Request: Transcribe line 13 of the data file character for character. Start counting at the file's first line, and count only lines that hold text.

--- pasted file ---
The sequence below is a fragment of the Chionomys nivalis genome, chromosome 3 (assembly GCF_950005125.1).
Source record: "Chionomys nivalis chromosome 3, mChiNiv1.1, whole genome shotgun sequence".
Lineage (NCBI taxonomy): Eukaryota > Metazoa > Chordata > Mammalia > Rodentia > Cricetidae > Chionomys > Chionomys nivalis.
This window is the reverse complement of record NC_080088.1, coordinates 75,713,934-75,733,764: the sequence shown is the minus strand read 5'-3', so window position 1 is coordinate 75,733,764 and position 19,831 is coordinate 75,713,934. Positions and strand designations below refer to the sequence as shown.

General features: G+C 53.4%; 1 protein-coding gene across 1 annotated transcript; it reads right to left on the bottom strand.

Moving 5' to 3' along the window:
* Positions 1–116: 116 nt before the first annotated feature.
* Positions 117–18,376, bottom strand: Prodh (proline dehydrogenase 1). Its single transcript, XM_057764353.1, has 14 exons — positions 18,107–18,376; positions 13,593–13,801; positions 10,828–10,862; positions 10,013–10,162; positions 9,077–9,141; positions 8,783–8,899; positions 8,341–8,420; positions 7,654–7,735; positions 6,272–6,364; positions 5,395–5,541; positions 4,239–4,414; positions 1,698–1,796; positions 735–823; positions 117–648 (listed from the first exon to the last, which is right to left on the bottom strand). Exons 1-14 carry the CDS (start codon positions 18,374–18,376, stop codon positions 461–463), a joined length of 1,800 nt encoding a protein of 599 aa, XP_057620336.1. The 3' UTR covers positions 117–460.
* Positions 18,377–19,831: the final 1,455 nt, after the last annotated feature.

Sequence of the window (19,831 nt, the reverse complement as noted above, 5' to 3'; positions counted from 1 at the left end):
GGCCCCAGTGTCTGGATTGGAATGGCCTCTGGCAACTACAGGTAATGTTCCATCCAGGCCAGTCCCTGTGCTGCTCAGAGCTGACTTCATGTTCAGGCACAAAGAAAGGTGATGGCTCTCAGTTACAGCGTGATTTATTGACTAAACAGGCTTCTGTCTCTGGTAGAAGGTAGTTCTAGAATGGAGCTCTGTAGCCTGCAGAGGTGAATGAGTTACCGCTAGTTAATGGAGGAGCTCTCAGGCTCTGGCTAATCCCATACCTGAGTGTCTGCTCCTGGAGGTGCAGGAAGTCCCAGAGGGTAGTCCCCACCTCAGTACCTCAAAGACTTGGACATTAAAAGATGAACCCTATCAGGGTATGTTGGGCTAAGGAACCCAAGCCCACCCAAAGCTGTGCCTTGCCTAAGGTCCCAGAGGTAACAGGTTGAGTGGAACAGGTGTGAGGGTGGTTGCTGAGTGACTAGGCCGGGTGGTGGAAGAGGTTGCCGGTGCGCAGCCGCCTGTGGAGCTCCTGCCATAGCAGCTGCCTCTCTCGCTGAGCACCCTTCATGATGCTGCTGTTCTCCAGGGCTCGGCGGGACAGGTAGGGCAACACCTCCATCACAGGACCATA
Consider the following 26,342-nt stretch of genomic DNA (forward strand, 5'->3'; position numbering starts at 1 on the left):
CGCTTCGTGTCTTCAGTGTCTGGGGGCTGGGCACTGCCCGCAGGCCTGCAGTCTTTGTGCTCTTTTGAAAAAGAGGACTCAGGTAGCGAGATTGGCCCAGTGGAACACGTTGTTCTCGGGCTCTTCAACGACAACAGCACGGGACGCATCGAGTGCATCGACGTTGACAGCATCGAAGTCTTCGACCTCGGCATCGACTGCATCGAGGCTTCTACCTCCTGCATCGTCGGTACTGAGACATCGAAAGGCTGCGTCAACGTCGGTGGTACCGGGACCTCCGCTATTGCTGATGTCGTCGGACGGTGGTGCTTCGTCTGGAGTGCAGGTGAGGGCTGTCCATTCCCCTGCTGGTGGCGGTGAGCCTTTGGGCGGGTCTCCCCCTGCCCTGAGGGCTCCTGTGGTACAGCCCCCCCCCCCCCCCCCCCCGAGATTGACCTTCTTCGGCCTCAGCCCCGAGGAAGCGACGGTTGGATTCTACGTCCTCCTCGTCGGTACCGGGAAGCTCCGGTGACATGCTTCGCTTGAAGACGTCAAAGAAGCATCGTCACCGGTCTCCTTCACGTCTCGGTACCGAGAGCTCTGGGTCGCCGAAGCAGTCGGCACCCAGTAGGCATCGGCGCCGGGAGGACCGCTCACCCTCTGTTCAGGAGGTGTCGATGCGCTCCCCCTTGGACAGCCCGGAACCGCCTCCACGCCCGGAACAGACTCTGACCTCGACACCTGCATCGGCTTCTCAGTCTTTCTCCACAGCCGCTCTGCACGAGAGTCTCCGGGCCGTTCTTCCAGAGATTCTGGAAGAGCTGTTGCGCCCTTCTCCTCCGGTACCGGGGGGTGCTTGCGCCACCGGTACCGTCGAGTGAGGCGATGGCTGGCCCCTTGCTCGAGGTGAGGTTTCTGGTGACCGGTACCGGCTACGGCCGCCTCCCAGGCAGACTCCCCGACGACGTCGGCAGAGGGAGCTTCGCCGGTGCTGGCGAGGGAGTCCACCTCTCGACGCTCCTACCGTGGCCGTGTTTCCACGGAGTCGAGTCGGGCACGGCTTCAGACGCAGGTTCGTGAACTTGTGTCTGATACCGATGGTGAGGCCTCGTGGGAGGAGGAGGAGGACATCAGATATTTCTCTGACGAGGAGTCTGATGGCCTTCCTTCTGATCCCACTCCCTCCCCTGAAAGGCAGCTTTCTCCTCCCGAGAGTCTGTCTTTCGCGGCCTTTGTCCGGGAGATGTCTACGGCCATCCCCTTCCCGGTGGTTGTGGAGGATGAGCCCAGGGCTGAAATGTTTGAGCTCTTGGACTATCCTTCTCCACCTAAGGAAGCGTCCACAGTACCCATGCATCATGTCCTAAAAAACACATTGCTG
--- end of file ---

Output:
CGCTTCGTGTCTTCAGTGTCTGGGGGCTGGGCACTGCCCGCAGGCCTGCAGTCTTTGTGCTCTTTTGAAAAAGAGGACTCAGGTAGCGAGATTGGCCCAGTGGAACACGTTGTTCTCGGGCTCTTCAACGACAACAGCACGGGACGCATCGAGTGCATCGACGTTGACAGCATCGAAGTCTTCGACCTCGGCATCGACTGCATCGAGGCTTCTACCTCCTGCATCGTCGGTACTGAGACATCGAAAGGCTGCGTCAACGTCGGTGGTACCGGGACCTCCGCTATTGCTGATGTCGTCGGACGGTGGTGCTTCGTCTGGAGTGCAGGTGAGGGCTGTCCATTCCCCTGCTGGTGGCGGTGAGCCTTTGGGCGGGTCTCCCCCTGCCCTGAGGGCTCCTGTGGTACAGCCCCCCCCCCCCCCCCCCCCGAGATTGACCTTCTTCGGCCTCAGCCCCGAGGAAGCGACGGTTGGATTCTACGTCCTCCTCGTCGGTACCGGGAAGCTCCGGTGACATGCTTCGCTTGAAGACGTCAAAGAAGCATCGTCACCGGTCTCCTTCACGTCTCGGTACCGAGAGCTCTGGGTCGCCGAAGCAGTCGGCACCCAGTAGGCATCGGCGCCGGGAGGACCGCTCACCCTCTGTTCAGGAGGTGTCGATGCGCTCCCCCTTGGACAGCCCGGAACCGCCTCCACGCCCGGAACAGACTCTGACCTCGACACCTGCATCGGCTTCTCAGTCTTTCTCCACAGCCGCTCTGCACGAGAGTCTCCGGGCCGTTCTTCCAGAGATTCTGGAAGAGCTGTTGCGCCCTTCTCCTCCGGTACCGGGGGGTGCTTGCGCCACCGGTACCGTCGAGTGAGGCGATGGCTGGCCCCTTGCTCGAGGTGAGGTTTCTGGTGACCGGTACCGGCTACGGCCGCCTCCCAGGCAGACTCCCCGACGACGTCGGCAGAGGGAGCTTCGCCGGTGCTGGCGAGGGAGTCCACCTCTCGACGCTCCTACCGTGGCCGTGTTTCCACGGAGTCGAGTCGGGCACGGCTTCAGACGCAGGTTCGTGAACTTGTGTCTGATACCGATGGTGAGGCCTCGTGGGAGGAGGAGGAGGACATCAGATATTTCTCTGACGAGGAGTCTGATGGCCTTCCTTCTGATCCCACTCCCTCCCCTGAAAGGCAGCTTTCTCCTCCCGAGAGTCTGTCTTTCGCGGCCTTTGTCCGGGAGATGTCTACGGCCATCCCCTTCCCGGTGGTTGTGGAGGATGAGCCCAGGGCTGAAATGTTTGAGCTCTTGGACTATCCTTCTCCACCTAAGGAAGCGTCCACAGTACCCATGCATCATGTCCTAAAAAACACATTGCTG